March 30, 2017


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A dialogue gets renewed

Scholar hopeful ecumenism to expand under Pope Francis

Hey there, time traveller!
This article was published 21/3/2014 (1104 days ago), so information in it may no longer be current.

More than just friends, not quite a family, a dozen Christians who gather regularly to share their faith over a meal are quietly setting an example for new ecclesiastical relationships.

After 14 years of meeting in parish halls and church basements, the members of Winnipeg's Catholic-Mennonite Dialogue have no plans to end this long-running liaison between their two faith traditions.

Catholic theologian Catherine E. Clifford: 'It's a contradiction to be Christian and not be in communion with each other.'


Catholic theologian Catherine E. Clifford: 'It's a contradiction to be Christian and not be in communion with each other.'

"I've tried now and then to shut it down, but then people remind me they see value in this," explains Helmut Harder, a retired Mennonite theologian who has participated from the beginning.

"It (the dialogue) keeps me abreast of what is going on in the Catholic Church."

Whether in basement gatherings or meetings between high level faith leaders, Christians should expect more initiatives of this type under Pope Francis, says Catholic theologian Catherine E. Clifford of St. Paul University in Ottawa.

Clifford speaks on the Pope's deepening ecumenical commitment and what that means for the Catholic Church at the Hanley Memorial Lectures sponsored by St. Paul's College at the University of Manitoba. Clifford delivers the opening lecture 7 p.m. Sunday, March 23 at St. Mary's Academy, 550 Wellington Cres. Monday lectures take place at 1 and 7 p.m. at St. Paul's College.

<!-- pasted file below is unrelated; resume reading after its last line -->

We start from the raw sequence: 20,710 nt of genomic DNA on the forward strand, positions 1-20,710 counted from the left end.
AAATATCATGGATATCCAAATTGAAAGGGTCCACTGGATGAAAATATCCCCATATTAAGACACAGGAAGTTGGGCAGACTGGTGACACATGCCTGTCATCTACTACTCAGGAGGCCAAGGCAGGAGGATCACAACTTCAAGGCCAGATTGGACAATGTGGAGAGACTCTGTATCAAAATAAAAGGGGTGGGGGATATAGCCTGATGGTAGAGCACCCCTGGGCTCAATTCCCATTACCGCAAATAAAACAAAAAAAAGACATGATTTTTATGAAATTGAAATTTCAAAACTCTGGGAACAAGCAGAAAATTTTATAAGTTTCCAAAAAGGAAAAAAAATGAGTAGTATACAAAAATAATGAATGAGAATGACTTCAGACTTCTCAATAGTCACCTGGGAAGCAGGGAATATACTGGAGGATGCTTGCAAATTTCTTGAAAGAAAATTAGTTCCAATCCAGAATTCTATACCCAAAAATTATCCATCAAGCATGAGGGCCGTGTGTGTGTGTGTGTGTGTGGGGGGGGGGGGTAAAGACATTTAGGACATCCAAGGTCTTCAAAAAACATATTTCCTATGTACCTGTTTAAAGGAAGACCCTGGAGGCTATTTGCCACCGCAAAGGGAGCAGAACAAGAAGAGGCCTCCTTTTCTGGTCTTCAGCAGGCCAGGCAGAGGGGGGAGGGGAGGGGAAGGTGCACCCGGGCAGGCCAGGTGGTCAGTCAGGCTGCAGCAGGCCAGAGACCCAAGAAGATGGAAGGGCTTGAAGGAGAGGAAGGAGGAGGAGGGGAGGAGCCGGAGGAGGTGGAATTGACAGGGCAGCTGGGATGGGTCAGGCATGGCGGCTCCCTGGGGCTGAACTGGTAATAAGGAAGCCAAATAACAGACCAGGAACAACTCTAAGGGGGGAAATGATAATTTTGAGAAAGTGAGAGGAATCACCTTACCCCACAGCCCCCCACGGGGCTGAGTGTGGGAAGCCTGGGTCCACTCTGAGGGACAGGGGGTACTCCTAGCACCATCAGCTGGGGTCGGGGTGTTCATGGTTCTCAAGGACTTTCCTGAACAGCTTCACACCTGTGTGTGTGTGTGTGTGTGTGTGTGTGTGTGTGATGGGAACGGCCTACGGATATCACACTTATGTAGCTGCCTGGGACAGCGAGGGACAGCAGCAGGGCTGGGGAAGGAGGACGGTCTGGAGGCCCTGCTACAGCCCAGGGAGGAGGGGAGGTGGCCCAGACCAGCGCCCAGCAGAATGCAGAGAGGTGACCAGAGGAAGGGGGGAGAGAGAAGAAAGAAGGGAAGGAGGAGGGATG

"With the new pope, there's almost the same sense (of renewal) as with Vatican II," Clifford says of the openness Francis has shown since his election a year ago.

An expert on the history of the Second Vatican Council, which issued a decree on ecumenism in 1964, Clifford says the decisions made there five decades ago are slowly bearing fruit in the Catholic church today.

One of the profound shifts was moving away from treating Protestants as fallen Catholics who should return to the fold to acknowledging the value in other expressions of Christianity, what Clifford calls an "ecumenism of recognition."

"We discovered that we share even more than we imagined 50 years ago and do we not need to be generous in recognizing what is happening in these churches," says Clifford, who has been influenced by studying and teaching in ecumenical settings.

She's hopeful for more discussions and relationships between Christian denominations under Francis, but whatever their shape, Clifford remains adamant about the need to work toward Christian unity.

"It's a contradiction to be Christian and not be in communion with each other," she says.

"We contradict our message if we fail to live together in harmony. It contradicts the nature and the message of the church to be divided."

Years of explaining Mennonite beliefs and practices to Catholics and learning about Catholic doctrines and teachings has convinced Harder that people in the pews are keen and willing to learn about each other.

"I think there are more pockets of ecumenical conversation in Winnipeg than there were 20 years ago and I would like to think our dialogue was part of it."

Although the Pope may be open to broader ecumenical ties, grassroots initiatives have to happen locally, and right now no one in the Catholic archdioceses is actively organizing new dialogues, says Rev. Robert Polz, ecumenical officer for the Archdiocese of Winnipeg.

In the past, the Catholics have had formal dialogues with several denominations, but now the focus is on developing interfaith relationships, says Polz.

"We're still partnering with others, but the circle is wider."


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